Kabul, August 16, 2021, Monday

After two decades of Taliban occupation of Afghanistan, the condition of Afghan women is going from bad to worse. No one has forgotten the atrocities committed on women by the Taliban rulers in the past. However, it would be surprising to know that Afghan women had a lot of freedom in the days before Taliban culture did not develop in Afghanistan. The streets of Kabul were free for women. The beginning of the era of modernization of Afghanistan in 190 AD. Historical experiences were not good, so the then Prime Minister Mohammad Dawood voluntarily expressed his desire to wear the veil or not, but women were encouraged to move forward in the field of health and education. The life of Afghan women in the 180s was very glamorous. Once upon a time there were Gurvi fashion shows.

Under the 18th Amendment of the Constitution, women were given a place in education and politics. The People’s Democratic Party of Afghanistan (PDPA) formed a socialist organization supported by the Soviet Union. According to one source, 5,000 women were enrolled in higher education institutions in Afghanistan in the 1980s. 2.50 lakh girls were studying in nearby schools. There were 150 female professors and 4,000 female teachers. Women were also recruited into the science, medicine and civil services. Although girls were getting married at a young age, they were rapidly entering the male dominated sphere. Afghan boys and girls used to hang out in theaters and universities together.

The Soviet occupation of Afghanistan by the Soviet Union in the 19th century lasted for a decade. With the help and support of the United States, Pakistan, Iran and Saudi Arabia, the radical Mujahideen fought against the Russian army. The Mujahideen feared that the traditional culture of Afghanistan was under threat. The Soviet Union withdrew from Afghanistan in the 19th century, but the Mujahideen captured Kabul with a strong army and declared it an Islamic state. A civil war broke out against Taliban leader Gulbuddin Hekmatyar Najibullah. Hundreds of women were abducted, raped and murdered in a four-year class war. The Taliban eventually invaded Kabul in which most of the Taliban leaders, including Mullah Omar, were poor villagers educated in neighboring Wahhabi schools. Before the Taliban regime, a large number of women were in charge of education. Restrictions on the employment of women started having an adverse effect on the education of children. Mandatory burqa was introduced for women.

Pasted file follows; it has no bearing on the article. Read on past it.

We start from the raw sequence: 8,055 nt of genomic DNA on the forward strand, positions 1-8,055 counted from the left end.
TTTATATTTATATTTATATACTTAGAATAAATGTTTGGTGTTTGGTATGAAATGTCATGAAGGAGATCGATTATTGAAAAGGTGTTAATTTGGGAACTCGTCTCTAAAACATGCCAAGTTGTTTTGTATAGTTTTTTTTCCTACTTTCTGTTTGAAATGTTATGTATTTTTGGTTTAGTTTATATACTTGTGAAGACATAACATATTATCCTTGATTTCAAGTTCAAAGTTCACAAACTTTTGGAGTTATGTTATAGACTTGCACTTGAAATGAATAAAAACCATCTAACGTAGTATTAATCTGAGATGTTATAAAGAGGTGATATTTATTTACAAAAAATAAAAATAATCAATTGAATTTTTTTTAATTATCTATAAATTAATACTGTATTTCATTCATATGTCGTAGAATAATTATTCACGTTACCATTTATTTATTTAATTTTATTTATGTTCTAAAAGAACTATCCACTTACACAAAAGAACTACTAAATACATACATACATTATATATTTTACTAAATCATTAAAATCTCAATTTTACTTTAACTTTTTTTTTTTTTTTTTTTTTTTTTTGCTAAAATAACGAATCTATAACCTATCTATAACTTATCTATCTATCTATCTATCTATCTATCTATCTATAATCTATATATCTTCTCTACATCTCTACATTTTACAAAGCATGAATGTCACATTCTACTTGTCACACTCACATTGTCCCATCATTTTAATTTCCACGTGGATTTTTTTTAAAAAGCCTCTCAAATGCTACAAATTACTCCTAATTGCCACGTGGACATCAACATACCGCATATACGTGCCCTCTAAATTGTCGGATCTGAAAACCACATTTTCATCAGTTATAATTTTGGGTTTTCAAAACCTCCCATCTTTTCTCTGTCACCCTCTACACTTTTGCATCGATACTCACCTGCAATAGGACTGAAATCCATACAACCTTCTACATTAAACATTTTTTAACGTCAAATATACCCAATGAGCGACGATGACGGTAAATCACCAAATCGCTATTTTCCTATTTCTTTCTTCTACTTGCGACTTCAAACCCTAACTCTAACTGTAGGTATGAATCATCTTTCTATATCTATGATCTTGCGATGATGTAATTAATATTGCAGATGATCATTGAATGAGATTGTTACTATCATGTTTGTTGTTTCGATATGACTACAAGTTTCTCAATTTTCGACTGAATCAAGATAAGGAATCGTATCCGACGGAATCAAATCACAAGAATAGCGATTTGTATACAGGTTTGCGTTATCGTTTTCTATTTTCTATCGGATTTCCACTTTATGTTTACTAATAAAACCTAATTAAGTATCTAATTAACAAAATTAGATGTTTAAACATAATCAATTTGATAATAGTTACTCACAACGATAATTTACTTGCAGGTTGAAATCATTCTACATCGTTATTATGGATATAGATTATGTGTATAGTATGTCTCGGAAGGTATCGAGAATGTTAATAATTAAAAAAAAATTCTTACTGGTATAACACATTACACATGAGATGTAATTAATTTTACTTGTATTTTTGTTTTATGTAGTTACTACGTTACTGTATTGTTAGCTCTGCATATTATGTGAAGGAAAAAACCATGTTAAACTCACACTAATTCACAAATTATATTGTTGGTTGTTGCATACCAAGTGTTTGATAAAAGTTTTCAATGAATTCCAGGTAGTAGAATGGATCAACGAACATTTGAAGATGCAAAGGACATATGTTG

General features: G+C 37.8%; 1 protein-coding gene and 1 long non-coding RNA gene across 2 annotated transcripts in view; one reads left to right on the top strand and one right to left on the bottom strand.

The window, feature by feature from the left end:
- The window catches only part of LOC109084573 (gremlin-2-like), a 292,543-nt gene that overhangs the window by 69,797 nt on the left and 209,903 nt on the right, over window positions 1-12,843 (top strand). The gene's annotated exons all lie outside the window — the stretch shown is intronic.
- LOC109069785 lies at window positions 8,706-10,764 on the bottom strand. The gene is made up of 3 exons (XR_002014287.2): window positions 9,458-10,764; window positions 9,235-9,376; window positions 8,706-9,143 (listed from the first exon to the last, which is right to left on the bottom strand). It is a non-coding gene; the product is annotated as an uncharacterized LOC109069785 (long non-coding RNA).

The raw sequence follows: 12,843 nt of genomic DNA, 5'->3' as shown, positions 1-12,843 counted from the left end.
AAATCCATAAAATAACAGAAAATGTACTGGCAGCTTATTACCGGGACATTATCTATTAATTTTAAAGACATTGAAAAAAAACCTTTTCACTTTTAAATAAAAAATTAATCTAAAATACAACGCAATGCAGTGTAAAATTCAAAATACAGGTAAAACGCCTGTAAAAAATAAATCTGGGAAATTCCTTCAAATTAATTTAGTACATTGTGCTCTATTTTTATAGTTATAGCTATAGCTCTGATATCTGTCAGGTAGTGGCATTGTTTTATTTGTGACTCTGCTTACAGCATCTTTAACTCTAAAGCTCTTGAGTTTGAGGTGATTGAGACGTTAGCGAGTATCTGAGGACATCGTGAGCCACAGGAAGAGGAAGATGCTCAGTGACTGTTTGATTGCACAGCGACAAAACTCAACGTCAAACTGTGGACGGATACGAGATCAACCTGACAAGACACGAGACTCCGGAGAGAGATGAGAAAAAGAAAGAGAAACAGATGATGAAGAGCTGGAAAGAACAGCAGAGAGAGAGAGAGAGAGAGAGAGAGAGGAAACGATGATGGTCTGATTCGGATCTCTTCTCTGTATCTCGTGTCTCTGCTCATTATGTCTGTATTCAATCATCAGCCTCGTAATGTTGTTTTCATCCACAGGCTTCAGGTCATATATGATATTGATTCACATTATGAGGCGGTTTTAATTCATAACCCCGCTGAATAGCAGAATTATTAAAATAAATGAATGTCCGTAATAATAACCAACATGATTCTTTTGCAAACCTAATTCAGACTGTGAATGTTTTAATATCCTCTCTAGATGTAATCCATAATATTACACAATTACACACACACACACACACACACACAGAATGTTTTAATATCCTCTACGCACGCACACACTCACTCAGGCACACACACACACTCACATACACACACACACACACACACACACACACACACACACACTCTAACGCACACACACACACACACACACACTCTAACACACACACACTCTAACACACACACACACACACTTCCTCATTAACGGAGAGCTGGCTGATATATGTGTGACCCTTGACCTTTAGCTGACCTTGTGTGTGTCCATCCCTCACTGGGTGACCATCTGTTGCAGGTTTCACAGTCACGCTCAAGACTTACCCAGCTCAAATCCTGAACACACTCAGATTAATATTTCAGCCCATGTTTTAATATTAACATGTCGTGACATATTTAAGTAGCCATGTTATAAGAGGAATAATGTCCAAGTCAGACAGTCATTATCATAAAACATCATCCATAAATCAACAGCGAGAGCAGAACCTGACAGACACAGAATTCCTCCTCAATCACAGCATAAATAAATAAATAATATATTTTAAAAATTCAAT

Al Qaeda commanders kidnapped hundreds of women as part of a human trafficking network and sold them into prostitution and slavery in Pakistan. The only way for women to escape the atrocities of the Taliban was to hide. Jigarbaz educated women ran schools in a secret location amid the fear of the Taliban and taught subjects such as biology, chemistry, English, theology, gardening, sewing and weaving. The Taliban tortured several women caught teaching. Twenty years later, the Taliban regime is once again abusing women by taking them hostage. Even so, owning one is still out of reach for the average person.